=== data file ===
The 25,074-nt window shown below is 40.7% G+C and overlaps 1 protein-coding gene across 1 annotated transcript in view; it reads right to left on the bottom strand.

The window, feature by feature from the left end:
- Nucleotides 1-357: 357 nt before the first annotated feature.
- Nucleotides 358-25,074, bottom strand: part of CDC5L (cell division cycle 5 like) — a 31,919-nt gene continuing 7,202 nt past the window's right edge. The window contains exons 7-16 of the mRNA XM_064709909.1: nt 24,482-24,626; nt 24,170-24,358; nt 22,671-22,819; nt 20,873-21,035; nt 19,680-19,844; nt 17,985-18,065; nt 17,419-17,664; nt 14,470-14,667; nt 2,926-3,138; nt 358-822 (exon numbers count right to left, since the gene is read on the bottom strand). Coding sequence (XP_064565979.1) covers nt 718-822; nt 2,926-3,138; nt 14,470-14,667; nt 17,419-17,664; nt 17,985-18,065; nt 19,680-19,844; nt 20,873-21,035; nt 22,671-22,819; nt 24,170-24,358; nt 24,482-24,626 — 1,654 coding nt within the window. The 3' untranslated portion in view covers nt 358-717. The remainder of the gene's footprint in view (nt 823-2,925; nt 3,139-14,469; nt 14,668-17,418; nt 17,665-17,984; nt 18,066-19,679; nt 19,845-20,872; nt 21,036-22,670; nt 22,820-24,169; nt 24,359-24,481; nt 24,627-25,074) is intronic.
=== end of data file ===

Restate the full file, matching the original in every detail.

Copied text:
The 25,074-nt window shown below is 40.7% G+C and overlaps 1 protein-coding gene across 1 annotated transcript in view; it reads right to left on the bottom strand.

The window, feature by feature from the left end:
- Nucleotides 1-357: 357 nt before the first annotated feature.
- Nucleotides 358-25,074, bottom strand: part of CDC5L (cell division cycle 5 like) — a 31,919-nt gene continuing 7,202 nt past the window's right edge. The window contains exons 7-16 of the mRNA XM_064709909.1: nt 24,482-24,626; nt 24,170-24,358; nt 22,671-22,819; nt 20,873-21,035; nt 19,680-19,844; nt 17,985-18,065; nt 17,419-17,664; nt 14,470-14,667; nt 2,926-3,138; nt 358-822 (exon numbers count right to left, since the gene is read on the bottom strand). Coding sequence (XP_064565979.1) covers nt 718-822; nt 2,926-3,138; nt 14,470-14,667; nt 17,419-17,664; nt 17,985-18,065; nt 19,680-19,844; nt 20,873-21,035; nt 22,671-22,819; nt 24,170-24,358; nt 24,482-24,626 — 1,654 coding nt within the window. The 3' untranslated portion in view covers nt 358-717. The remainder of the gene's footprint in view (nt 823-2,925; nt 3,139-14,469; nt 14,668-17,418; nt 17,665-17,984; nt 18,066-19,679; nt 19,845-20,872; nt 21,036-22,670; nt 22,820-24,169; nt 24,359-24,481; nt 24,627-25,074) is intronic.